to Mr. Hanna.
Washington, March 27, 1888.
Sir: In your No. 121, of January 20 last, you inform the Department that one Walter E. Bartel made application to you for a passport, alleging that he was a naturalized citizen of the United States, of German birth, recently residing at Bayonne, N. J., and that he had lost his certificate of naturalization. Mr. Bartel not being able to furnish due proof to supply this loss, you properly declined to issue the passport.
Afterwards the applicant produced the affidavits of two American sea-captains who, you state, were well known to the consul of the United States as good and true men. In these affidavits the affiants declared that they knew Mr. Bartel was a naturalized citizen under the laws of the State of New York, and that his representations were true.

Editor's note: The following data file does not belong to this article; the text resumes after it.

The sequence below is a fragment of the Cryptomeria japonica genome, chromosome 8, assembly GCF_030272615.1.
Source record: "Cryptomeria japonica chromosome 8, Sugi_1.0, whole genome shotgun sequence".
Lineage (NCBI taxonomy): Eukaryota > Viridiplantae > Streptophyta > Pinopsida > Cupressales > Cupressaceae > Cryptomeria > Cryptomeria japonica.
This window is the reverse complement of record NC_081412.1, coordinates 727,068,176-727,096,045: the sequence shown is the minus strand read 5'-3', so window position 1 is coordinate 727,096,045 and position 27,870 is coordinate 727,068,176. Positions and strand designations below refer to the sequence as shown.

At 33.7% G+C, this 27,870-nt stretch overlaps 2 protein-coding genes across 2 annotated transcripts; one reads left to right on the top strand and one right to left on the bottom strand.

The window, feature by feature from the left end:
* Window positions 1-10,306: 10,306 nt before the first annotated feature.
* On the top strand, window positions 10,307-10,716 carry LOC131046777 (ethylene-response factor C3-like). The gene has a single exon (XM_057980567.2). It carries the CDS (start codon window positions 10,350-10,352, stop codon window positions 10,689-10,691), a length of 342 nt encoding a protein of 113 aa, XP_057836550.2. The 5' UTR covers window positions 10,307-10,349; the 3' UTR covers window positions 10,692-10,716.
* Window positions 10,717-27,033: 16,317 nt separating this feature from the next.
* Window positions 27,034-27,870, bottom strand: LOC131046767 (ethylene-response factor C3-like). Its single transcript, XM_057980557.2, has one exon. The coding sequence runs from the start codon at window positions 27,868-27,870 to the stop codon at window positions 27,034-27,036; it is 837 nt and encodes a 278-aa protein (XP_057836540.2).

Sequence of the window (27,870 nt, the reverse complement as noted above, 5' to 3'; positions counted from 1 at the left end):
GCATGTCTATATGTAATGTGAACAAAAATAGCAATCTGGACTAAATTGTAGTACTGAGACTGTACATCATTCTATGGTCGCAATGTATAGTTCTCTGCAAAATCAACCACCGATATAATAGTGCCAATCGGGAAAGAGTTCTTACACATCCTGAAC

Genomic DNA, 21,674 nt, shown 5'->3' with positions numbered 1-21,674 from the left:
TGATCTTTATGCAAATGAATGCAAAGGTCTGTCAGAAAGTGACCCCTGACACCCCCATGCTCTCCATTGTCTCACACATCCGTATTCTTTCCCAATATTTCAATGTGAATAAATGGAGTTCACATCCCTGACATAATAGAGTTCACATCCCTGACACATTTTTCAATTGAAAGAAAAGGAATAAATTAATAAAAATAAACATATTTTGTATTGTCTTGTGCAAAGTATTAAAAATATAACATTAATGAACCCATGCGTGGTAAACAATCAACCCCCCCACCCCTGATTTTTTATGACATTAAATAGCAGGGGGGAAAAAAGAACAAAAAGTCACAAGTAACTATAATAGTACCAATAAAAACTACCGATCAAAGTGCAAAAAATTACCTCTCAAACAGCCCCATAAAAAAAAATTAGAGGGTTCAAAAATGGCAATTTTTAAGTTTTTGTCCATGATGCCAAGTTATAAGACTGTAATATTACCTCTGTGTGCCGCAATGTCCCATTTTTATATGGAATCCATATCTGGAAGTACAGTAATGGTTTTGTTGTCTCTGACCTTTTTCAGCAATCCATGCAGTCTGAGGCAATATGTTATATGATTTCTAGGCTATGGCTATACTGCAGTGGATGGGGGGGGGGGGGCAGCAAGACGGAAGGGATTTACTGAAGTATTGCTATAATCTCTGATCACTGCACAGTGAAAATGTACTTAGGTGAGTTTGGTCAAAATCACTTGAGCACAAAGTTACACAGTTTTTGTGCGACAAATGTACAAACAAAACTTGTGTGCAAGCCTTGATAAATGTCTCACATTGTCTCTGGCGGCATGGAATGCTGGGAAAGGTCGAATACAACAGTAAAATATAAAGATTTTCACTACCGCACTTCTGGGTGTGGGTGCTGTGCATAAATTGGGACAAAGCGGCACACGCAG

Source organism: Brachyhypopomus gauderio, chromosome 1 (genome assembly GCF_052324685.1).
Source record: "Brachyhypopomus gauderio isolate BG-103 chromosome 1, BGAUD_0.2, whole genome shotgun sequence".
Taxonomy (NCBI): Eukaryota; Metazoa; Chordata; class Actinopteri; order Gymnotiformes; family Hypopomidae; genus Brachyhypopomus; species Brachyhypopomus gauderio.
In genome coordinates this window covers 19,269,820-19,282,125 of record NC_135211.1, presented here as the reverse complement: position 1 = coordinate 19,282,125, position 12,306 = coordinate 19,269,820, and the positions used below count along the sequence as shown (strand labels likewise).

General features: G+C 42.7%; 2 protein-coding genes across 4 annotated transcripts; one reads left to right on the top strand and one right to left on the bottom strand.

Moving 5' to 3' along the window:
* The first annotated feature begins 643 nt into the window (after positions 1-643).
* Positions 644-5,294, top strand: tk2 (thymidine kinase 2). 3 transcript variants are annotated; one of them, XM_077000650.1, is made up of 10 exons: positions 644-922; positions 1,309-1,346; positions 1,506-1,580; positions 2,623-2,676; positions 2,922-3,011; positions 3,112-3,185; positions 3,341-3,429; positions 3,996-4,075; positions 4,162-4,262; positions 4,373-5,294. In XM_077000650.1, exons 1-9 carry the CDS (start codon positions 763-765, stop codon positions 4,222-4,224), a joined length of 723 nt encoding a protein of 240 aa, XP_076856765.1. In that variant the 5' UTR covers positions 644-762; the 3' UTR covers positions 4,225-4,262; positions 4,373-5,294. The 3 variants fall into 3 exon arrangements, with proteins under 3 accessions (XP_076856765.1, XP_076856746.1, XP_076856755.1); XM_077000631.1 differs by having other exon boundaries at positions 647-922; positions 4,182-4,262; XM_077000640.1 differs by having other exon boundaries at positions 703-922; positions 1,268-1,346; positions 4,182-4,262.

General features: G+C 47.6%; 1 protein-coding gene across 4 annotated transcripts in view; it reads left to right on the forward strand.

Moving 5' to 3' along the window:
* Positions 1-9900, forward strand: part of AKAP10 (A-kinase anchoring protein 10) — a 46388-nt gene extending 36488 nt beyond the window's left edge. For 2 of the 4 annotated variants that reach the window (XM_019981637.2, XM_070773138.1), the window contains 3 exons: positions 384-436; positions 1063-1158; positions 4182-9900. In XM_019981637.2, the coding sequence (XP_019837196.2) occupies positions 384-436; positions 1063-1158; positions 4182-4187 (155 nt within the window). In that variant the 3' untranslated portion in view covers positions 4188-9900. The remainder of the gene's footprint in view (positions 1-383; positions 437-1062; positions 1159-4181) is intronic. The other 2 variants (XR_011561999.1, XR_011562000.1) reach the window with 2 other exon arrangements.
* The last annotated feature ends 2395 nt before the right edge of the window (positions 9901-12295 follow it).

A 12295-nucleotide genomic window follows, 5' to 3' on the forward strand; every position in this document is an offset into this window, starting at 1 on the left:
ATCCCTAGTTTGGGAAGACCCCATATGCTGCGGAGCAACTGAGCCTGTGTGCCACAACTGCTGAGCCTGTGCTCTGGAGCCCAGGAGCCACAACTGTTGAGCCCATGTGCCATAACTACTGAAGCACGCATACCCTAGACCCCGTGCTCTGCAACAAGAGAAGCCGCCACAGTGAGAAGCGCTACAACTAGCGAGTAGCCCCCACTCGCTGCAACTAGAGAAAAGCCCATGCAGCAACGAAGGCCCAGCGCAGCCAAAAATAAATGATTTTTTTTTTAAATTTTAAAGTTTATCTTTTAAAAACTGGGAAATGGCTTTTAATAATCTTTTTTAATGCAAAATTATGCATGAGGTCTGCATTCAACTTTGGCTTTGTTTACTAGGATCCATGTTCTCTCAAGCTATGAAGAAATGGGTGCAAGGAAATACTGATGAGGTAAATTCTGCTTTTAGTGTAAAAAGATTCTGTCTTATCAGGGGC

You then issued the passport, and now ask the judgment of the Department on the propriety of your action.
The fact to be shown was the issuance by a competent court of record of a decree of naturalization. It seems very improbable that these sea-captains could swear to that fact or that their testimony was other than hearsay or belief. The evidence on which you granted the passport has not been submitted, and the Department is consequently not in a position to decide the question authoritatively, but the statements made in your dispatch create a presumption that your action was improvident.
Your full report, with copies of the affidavits, will, however, be awaited.
I am, etc.,